Your physical therapist will start you off with simple exercises as soon as your nerve block has worn off to keep your arm nice and loose – visit the shoulder mobility exercises section for some examples. After a few weeks you will be able to start on strengthening exercises. Remember, it is normal to have pain for a few weeks following subacromial decompression surgery, so don’t let that stop you from doing exercises. Take them gently and time them with your painkillers. You won’t damage your shoulder by doing exercises so don’t be frightened to move your arm, just take it slowly, gradually building up as able. It is better to do short sessions (5-10 minutes) frequently (3-4 times a day) than one longer session.

4) What’s The Most Comfortable Position To Sleep In?

This will vary from person to person but here are some ideas that may help. If you like to lie on your side, avoid lying on your operated side initially. Instead, lie on the other side and prop your operated arm on one or two pillows directly in front of your chest. Alternatively you may want to sleep wearing your sling initially to support your arm.

If you prefer to sleep on your back, you may find it more comfortable to place a rolled up towel or small pillow underneath your shoulder/upper arm.

5) How Do I Look After The Wounds?

In most cases, you won’t have any stitches with an acromioplasty, just small sticker plasters over the incisions. You want to keep the wounds dry for approximately 5-7 days until they have healed, so stick to strip washes initially.

6) Is There Anything I Should Avoid?

Remember, you don’t need be afraid to move your arm – you can’t damage the surgery. The best guide is pain – if it hurts, don’t do it. It tends to be activities where the arm is at or above shoulder height, or lying on the operated side that cause pain, so try and avoid those initially until things settle down. You should avoid heavy lifting for around 7-21 days following an acromioplasty. 

7) How Quickly Will I Recover?

Everyone progresses at different rates following a subacromial decompression. Most people make an excellent recovery but it can take a few months. You should be able to move your arm comfortably below shoulder height within around three weeks and above your head by around six weeks by which stage you should have regained basically full movement in the shoulder. In most cases, recovery takes around six months, but improvements may continue for up to one year.

8) How Successful Is Shoulder Impingement Surgery?

Subacromial decompression has an 80% success rate. Remember, it may take up to one year to fully recover and it is important to continue with your exercises until you have regained full strength and movement to get the best outcome.

9) When Can I Return To My Usual Activities?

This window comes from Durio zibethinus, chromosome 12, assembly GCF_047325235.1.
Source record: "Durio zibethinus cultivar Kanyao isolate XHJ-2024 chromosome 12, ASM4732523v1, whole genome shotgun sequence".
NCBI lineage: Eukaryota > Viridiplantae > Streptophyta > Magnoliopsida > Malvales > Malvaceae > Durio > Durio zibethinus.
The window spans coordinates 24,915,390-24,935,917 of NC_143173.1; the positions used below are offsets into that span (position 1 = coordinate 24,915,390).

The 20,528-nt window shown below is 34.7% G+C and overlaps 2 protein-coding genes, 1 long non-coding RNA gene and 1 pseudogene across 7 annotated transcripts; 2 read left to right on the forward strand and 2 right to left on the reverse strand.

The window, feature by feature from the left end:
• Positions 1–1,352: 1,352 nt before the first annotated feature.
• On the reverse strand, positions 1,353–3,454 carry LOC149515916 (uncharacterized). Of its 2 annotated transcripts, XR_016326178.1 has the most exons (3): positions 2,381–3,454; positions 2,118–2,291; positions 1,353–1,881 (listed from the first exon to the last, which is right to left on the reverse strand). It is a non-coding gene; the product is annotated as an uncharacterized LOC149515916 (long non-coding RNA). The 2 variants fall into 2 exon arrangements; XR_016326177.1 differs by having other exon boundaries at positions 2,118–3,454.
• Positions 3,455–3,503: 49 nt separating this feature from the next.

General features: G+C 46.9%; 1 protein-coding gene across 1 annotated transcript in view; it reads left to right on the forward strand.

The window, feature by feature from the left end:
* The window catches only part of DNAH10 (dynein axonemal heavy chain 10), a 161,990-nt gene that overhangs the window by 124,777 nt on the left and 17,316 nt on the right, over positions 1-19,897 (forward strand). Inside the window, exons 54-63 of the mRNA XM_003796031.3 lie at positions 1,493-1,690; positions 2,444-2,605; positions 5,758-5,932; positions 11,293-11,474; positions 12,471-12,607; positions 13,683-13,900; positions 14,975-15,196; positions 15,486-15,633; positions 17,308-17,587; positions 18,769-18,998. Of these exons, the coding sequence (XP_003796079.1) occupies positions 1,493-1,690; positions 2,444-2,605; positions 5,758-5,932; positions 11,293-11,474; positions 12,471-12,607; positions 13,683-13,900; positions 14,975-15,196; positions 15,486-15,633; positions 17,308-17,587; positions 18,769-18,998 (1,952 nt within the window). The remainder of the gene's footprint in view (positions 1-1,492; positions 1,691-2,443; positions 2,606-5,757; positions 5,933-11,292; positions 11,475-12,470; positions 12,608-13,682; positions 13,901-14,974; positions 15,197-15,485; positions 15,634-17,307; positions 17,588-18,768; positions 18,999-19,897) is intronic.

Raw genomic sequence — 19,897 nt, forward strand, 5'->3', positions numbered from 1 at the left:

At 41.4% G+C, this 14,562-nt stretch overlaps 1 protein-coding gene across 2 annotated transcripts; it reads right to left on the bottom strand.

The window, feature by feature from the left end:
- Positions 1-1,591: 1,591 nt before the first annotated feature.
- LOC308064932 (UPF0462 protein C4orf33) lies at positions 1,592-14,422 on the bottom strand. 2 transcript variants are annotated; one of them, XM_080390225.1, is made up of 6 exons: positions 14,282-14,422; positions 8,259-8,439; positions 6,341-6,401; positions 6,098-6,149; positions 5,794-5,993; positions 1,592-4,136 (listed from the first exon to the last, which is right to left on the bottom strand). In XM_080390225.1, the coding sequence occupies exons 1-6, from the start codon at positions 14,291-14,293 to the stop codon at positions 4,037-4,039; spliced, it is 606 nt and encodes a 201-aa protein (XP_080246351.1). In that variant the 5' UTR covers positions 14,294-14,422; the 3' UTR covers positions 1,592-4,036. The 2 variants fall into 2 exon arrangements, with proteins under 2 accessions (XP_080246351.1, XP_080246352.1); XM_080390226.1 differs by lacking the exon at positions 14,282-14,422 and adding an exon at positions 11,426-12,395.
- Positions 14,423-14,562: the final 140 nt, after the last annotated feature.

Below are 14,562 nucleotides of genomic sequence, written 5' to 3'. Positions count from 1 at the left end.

Driving: You can start driving as soon as you feel able to comfortably steer and control the car. In most cases this is around one week. It is a good idea to start with short journeys and you may want to check if there are any restrictions with your motor insurance company.

Work: It will depend on the demands of your job. If you have a sedentary job e.g. office work, you can usually return 1 week after subacromial decompression. If however your job requires heavy lifting or working with your arm above your head, you may need to wait around 6 weeks or in some cases longer and you may need to modify your activities the first few weeks. Your doctor or physical therapist will be able to offer advice on when to return.

Leisure: Be guided by your shoulder, thinking about your pain levels and the strength and movement in your arm. Always start slowly and gradually build up how much you do. Remember, you may not notice the discomfort until the next day so don’t push yourself too much too fast. For overhead activities such as racket sports, front crawl and certain DIY work you should wait 3 months following acromioplasty. You can return to golf after 6 weeks.

10) Are There Any Risks?

Any surgery comes with risks, such as bleeding, blood clot, infection or an unusual reaction to the anaesthetic, but they are rare. Specific risks with subacromial decompression include persistent shoulder pain or a frozen shoulder (5-20%) and damage to surrounding nerves/blood vessels (less than 1%). In a few cases (less than 5%) the surgery may need to be repeated within 10 years.

If you notice any discharge from your wound, you develop a temperature or feel unwell, see your doctor as soon as possible.

What Next?

One of the best ways to make a good recovery from a subacromial decompression is to do your exercises regularly. Visit the shoulder mobility exercises section for a range of exercises to get your shoulder moving properly again.

If you would like to find out more about impingement and how it occurs, visit the shoulder impingement syndrome section.